According to internet, if you say a person is despicable, you are emphasizing that they are extremely nasty, cruel or evil. I looked closely at myself and certainly did not find that I had acted in any way that made me abominable, abysmal, apocalyptic, appalling, awful, corrosive, grisly, grotesque, gruesome, maybe just a little bit hateful, but certainly not rotten, shitty, shockingly stinking, wretched, vile, perhaps a bit mean, but in no way detestable nor contemptible, low, base, cheap, worthless, disgraceful, shameful or abject, perhaps just a mite reprehensible, but in no way ignominious, disreputable, beyond contempt and deserving of hatred and contempt. To say the least, I found that the person who called me despicable had exaggerated (as in amplified, distorted, falsified, inflated, misrepresented and overdone it just a wee bit, and with this the rankling, bother, hurt, vexness desisted.

So, seeing that the sun has finally come out and the despicable weather (as in appalling) has passed, I think I will take this just slightly abominable self out for a walk with my lovable (as in adorable, captivating, cute, delightful, darling) dog, Salomé.

4 thoughts on “KUFUNGISISA

  1. Add this to your collection: SUKHA translates from Sanskrit as genuine lasting happiness independent of circumstances.

  2. Qué curiosa es la vida. Me ha llegado tu artículo cuando acababa de leer un correo que un amigo me había enviado hace un tiempo. Era la respuesta a cómo me veía él, cuál era la impresión, según él que yo daba a primera vista y luego lo que él veía de mí. Se lo había preguntado a varias personas cercanas a las que consideraba con criterio, en las que confiaba. Pero su respuesta, la de este amigo concreto, había pasado desapercibida para mí hasta hace unos días, cuando hacía limpieza de correos. Lo primero que decía es que a primera vista yo era una persona de personalidad endeble. ¡Y mi cerebro no lo había registrado hasta hoy!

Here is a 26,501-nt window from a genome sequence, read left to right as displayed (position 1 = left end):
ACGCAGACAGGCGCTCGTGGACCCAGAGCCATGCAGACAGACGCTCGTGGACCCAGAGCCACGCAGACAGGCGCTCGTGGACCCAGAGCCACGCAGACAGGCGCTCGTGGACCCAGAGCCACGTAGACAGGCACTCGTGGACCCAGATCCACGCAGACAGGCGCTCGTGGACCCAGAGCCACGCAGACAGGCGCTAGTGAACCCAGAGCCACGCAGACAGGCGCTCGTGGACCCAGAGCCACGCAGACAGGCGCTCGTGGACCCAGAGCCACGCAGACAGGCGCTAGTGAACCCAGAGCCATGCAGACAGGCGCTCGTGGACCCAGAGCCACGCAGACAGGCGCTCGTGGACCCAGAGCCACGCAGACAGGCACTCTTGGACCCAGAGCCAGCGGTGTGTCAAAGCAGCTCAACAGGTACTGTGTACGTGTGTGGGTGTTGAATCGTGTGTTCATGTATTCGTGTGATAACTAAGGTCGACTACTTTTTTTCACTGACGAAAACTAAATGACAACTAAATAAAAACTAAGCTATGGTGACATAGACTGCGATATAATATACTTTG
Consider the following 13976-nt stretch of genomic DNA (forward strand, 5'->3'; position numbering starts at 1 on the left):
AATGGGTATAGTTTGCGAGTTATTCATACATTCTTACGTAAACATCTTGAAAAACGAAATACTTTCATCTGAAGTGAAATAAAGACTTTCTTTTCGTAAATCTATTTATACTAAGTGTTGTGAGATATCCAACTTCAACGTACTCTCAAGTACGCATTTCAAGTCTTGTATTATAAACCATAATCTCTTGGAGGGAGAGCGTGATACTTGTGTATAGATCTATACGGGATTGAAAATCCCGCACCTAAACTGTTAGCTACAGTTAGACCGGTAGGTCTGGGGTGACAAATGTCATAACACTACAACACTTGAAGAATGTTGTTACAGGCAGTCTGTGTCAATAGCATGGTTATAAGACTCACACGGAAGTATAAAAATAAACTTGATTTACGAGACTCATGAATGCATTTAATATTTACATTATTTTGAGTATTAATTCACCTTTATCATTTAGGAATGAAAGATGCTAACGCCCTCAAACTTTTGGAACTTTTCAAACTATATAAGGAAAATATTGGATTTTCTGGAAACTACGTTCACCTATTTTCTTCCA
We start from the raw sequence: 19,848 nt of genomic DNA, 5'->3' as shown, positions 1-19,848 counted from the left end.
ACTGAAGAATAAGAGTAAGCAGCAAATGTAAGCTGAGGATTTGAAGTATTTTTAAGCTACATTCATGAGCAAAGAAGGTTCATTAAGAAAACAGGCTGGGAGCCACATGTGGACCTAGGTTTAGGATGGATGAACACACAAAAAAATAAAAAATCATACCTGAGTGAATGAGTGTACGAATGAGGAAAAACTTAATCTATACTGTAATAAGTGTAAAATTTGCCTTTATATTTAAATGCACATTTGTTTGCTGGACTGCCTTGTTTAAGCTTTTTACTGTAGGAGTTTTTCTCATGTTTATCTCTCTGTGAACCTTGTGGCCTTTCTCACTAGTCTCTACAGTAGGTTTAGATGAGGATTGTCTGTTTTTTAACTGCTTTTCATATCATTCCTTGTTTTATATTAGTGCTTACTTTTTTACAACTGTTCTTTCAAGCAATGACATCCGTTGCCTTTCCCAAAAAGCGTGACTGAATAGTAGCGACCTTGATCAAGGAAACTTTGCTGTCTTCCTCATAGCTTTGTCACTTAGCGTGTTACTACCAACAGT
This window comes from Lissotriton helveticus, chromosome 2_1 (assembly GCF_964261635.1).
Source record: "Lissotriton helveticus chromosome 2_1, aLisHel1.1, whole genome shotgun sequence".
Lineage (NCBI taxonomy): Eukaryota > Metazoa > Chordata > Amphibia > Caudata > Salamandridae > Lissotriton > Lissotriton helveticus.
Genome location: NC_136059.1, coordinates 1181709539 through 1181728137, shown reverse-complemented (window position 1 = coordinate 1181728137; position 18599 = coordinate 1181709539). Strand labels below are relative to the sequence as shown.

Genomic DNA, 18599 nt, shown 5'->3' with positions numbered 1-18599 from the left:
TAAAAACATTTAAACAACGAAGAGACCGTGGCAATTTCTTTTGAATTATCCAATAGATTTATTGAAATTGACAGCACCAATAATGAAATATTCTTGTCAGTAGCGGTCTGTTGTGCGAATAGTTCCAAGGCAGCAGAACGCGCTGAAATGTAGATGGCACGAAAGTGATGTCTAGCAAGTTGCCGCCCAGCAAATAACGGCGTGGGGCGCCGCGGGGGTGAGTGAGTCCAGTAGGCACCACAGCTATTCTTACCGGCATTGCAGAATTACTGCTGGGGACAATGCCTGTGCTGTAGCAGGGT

Tu artículo me ha hecho pensar, en qué momentos en mi vida soy endeble o, mejor dicho, parezco endeble. Y lo puedo encontrar: cuando me quejo, cuando estoy cansada, cuando me niego a mí misma, cuando no creo en mí, cuando creo que soy superior, cuando no me expongo… Pero cuando hablo de mí y me muestro vulnerable no soy endeble, ni débil, soy yo y esto que soy es fuerte y amable.
    Como tu Salomé, Cleopatra (mi reina particular) me enseña lo que es ser vulnerable. Con su patita coja, su mella, sus canas, sus ganas de caricias y su sueño, acurrucada en mis piernas, me da su vida para compartirla entera conmigo.
    Así que, bienvenida esta palabra que me resultó transparente cuando me la regaló mi amigo y que hoy releo con curiosidad: endeble. Según el diccionario de la lengua española (RAE), significa: débil, flojo, de resistencia insuficiente.
    Pues sí, soy débil, floja y de resistencia insuficiente en muchos de mis propósitos y en muchos de mis comportamientos. Puedo encontrarlos a casi todos. Y puedo sentir el peso del cuerpecito de Cleo sobre mis muslos mientras escribo esto, dándome calor y regalándome su presencia vulnerable y endeble, como la mía.
    Gracias, querida Brianda por recordarme el valor de las palabras.